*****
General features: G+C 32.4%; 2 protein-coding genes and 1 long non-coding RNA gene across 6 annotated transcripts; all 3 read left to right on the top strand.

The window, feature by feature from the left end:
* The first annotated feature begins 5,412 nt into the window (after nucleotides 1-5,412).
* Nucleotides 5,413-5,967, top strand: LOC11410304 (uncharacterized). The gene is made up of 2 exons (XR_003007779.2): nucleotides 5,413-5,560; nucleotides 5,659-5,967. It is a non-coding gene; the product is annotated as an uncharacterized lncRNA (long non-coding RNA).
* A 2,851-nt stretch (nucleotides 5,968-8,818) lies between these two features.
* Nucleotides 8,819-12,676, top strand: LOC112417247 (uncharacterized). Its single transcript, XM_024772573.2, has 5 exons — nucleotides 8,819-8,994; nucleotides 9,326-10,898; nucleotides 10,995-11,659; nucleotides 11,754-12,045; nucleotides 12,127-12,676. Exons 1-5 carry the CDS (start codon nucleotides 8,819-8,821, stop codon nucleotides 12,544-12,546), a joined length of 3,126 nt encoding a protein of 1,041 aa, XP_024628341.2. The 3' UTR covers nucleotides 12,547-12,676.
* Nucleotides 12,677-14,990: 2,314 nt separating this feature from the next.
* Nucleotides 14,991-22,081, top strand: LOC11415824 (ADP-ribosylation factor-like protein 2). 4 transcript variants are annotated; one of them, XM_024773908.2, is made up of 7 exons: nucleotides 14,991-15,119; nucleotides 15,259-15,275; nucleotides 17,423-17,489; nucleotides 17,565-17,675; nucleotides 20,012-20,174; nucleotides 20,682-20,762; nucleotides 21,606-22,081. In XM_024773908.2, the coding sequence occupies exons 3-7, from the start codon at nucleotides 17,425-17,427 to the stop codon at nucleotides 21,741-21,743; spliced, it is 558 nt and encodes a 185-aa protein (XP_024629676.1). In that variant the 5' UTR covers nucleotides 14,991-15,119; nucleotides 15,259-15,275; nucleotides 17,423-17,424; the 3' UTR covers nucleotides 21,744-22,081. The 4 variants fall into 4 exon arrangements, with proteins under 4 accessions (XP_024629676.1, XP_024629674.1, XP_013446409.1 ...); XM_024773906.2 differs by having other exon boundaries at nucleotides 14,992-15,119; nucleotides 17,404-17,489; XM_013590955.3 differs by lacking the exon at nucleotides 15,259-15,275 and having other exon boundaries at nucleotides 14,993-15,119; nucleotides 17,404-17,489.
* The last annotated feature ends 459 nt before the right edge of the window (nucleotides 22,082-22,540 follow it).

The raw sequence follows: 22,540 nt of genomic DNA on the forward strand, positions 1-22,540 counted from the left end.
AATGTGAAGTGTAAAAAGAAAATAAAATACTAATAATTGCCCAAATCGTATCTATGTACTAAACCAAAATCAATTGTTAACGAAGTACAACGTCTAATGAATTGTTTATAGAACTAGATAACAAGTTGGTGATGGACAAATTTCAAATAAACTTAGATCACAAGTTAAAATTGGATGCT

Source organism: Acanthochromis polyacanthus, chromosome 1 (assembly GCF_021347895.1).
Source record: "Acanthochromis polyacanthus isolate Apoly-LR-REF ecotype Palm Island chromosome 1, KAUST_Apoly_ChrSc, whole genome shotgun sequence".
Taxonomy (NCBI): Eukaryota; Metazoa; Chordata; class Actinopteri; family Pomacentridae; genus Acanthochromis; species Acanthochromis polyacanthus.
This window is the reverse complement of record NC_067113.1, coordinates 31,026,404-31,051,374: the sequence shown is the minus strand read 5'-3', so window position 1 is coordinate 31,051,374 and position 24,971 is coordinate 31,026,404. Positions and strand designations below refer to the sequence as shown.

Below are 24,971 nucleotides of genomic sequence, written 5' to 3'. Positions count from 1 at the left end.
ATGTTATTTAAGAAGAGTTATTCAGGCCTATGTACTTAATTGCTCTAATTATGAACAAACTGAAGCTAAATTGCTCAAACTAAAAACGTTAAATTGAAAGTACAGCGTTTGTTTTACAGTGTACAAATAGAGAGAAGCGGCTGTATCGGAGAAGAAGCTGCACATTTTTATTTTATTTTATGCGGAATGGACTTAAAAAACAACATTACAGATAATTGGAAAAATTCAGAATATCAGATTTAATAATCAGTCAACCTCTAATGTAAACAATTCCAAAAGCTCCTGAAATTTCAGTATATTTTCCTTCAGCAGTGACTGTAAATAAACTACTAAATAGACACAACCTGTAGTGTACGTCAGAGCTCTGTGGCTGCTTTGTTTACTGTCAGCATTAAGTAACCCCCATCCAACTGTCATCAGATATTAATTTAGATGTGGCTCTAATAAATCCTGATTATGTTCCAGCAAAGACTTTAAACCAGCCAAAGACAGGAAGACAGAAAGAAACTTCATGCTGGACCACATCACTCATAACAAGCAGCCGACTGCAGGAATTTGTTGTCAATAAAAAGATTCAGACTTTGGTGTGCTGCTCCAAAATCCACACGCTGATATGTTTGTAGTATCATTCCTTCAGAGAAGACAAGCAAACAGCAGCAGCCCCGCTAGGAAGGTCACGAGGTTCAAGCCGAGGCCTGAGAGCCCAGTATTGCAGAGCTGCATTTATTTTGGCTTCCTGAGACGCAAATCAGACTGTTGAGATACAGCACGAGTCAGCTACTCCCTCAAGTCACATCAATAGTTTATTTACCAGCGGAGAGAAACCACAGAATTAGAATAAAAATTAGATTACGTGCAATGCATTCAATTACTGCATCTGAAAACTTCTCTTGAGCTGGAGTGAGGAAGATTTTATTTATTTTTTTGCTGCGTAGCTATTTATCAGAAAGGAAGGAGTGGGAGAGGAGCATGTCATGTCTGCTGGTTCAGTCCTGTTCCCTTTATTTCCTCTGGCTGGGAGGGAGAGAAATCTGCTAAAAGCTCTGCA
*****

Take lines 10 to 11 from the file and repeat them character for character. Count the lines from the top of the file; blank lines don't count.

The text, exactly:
The raw sequence follows: 22,540 nt of genomic DNA on the forward strand, positions 1-22,540 counted from the left end.
AATGTGAAGTGTAAAAAGAAAATAAAATACTAATAATTGCCCAAATCGTATCTATGTACTAAACCAAAATCAATTGTTAACGAAGTACAACGTCTAATGAATTGTTTATAGAACTAGATAACAAGTTGGTGATGGACAAATTTCAAATAAACTTAGATCACAAGTTAAAATTGGATGCT